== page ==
Friday, August 19 2005
Tying the Knot makes a passionate plea for same-sex marriage rights.
Thursday, August 18 2005
As Judd Apatow points out, 22 minutes is a challenging timeframe for developing characters, making jokes, and advancing the plot.
Wednesday, August 17 2005
This is a gorgeous piece of work with superior production values, a mystical, haunting score, and superb young actors.
Tuesday, August 16 2005
Like the guys, the girls are undone by their reliance on conventional male power signs.
Monday, August 15 2005
Christophe Barratier's Les Choristes demonstrates that French directors can challenge America's best in the saccharine stakes.
The Bottom of the Sea is a thriller, but not for the usual reasons.
Friday, August 12 2005
Beyond the Roy factor, the likely reason for Father of the Pride's failure is that it's just a really odd show.
While CG was sweeping American cineplexes, other parts of the world still worshipped at the shrine of pen and ink.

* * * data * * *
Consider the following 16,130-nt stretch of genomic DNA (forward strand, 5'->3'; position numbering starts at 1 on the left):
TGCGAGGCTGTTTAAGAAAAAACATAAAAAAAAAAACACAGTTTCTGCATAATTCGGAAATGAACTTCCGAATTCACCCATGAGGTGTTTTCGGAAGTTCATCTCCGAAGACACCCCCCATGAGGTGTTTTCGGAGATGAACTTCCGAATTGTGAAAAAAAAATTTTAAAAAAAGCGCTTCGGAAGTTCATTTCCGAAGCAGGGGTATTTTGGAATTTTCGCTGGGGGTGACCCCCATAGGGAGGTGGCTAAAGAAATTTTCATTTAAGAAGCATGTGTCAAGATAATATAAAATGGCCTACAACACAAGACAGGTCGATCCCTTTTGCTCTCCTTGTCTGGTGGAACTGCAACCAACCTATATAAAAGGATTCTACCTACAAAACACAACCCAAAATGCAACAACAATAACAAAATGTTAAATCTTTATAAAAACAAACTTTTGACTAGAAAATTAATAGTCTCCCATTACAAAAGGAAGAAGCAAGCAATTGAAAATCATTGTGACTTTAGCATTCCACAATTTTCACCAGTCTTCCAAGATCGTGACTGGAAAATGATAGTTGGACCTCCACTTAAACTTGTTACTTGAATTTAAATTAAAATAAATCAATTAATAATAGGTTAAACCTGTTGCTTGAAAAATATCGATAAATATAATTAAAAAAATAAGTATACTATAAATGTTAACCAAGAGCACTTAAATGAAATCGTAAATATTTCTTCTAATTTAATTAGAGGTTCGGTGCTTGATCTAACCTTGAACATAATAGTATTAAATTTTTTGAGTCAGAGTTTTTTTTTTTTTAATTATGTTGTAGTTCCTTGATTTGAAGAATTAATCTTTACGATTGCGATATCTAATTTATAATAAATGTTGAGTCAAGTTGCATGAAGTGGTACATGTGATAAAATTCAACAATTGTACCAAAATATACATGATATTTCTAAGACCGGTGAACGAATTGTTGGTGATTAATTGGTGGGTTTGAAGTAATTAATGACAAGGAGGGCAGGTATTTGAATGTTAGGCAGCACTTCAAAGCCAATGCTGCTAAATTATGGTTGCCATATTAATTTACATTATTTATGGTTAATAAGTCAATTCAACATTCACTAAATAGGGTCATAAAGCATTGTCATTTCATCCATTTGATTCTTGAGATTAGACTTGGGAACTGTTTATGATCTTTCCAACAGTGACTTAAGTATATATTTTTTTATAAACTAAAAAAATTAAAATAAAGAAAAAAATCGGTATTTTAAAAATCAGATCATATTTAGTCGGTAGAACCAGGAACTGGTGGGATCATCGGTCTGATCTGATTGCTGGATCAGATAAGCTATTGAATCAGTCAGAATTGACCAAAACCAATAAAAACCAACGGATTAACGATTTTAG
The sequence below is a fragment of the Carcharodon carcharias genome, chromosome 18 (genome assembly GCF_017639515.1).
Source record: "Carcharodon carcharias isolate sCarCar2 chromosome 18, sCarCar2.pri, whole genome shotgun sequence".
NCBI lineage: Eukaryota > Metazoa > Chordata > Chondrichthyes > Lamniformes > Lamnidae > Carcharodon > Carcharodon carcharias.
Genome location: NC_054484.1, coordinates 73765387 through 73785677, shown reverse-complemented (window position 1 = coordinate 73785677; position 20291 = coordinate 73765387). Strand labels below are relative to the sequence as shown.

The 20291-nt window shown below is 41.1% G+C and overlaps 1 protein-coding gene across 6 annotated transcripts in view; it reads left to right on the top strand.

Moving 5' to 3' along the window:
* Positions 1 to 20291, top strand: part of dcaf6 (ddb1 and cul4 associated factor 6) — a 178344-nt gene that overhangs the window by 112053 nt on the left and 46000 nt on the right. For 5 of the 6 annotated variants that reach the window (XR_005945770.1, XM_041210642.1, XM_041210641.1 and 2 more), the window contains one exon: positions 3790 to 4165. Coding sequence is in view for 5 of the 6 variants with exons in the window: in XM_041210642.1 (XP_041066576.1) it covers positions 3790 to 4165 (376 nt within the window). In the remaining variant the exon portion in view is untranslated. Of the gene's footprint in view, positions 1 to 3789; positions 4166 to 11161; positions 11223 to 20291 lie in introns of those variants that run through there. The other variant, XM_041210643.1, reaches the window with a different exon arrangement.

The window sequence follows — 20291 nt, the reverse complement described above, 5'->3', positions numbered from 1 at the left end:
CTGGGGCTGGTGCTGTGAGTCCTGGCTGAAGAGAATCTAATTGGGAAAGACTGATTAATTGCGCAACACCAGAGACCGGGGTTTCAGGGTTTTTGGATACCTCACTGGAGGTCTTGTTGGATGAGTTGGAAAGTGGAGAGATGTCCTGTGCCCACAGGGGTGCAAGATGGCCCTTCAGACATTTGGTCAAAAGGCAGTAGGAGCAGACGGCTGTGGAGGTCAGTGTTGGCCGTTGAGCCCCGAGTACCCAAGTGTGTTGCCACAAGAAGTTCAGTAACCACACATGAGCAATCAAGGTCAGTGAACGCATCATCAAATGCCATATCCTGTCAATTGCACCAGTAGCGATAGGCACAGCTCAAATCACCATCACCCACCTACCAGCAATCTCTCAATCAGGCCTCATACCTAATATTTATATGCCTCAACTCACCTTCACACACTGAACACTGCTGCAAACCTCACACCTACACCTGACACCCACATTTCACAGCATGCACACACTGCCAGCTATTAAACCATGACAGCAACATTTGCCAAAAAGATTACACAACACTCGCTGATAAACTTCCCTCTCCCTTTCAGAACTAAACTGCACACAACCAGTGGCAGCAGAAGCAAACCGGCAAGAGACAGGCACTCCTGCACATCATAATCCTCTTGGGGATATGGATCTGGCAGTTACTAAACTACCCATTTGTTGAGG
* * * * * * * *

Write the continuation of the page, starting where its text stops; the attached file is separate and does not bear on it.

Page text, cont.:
Thursday, August 11 2005
This Secret Garden is so faithful to the novel that it plays as a live-action picture book.
These momentary failures of grammar betray a befuddlement at birth and death, that story of origin and destination without which humanness has little meaning.
Wednesday, August 10 2005
While Barney's marginality reinforces Andy's norm by contrast, their coupledom is consistent.
Oliver Stone calls his Alexander 'a new genre, a masculine-feminine action figure,' more like Monty Clift and James Dean than Russell Crowe.
Tuesday, August 9 2005
When Landlady works in tandem with her husband, they form a stunning and loving pair of fighters, old school and raucous at the same time.
Chytilová starts by asking an interesting question: isn't it rational to eat from the tree of knowledge?"
Friday, August 5 2005
This gorgeous IMAX film turns very different groups of people into a noble primitive mass.
Peter Sellers creates a calm-before-the-storm tension between this persona and later violent outbursts.
Wednesday, August 3 2005
It's hard not to see this behavior as showing off, even when hearing Phil Laak reflect on it during his commentary.
Complex, ambitious, inspired, Herzog here talks his way through the making of his movie with a remarkable self-consciousness.
Tuesday, August 2 2005
Kudos to the cast, who capture the barely concealed irony of most reality shows: people appear as their 'unscripted' selves, but they are acting.
In this comedic refraction of Guess Who's Coming to Dinner?, by way of Meet the Parents and basic black-white buddydom, Ashton Kutcher's partner is Bernie Mac.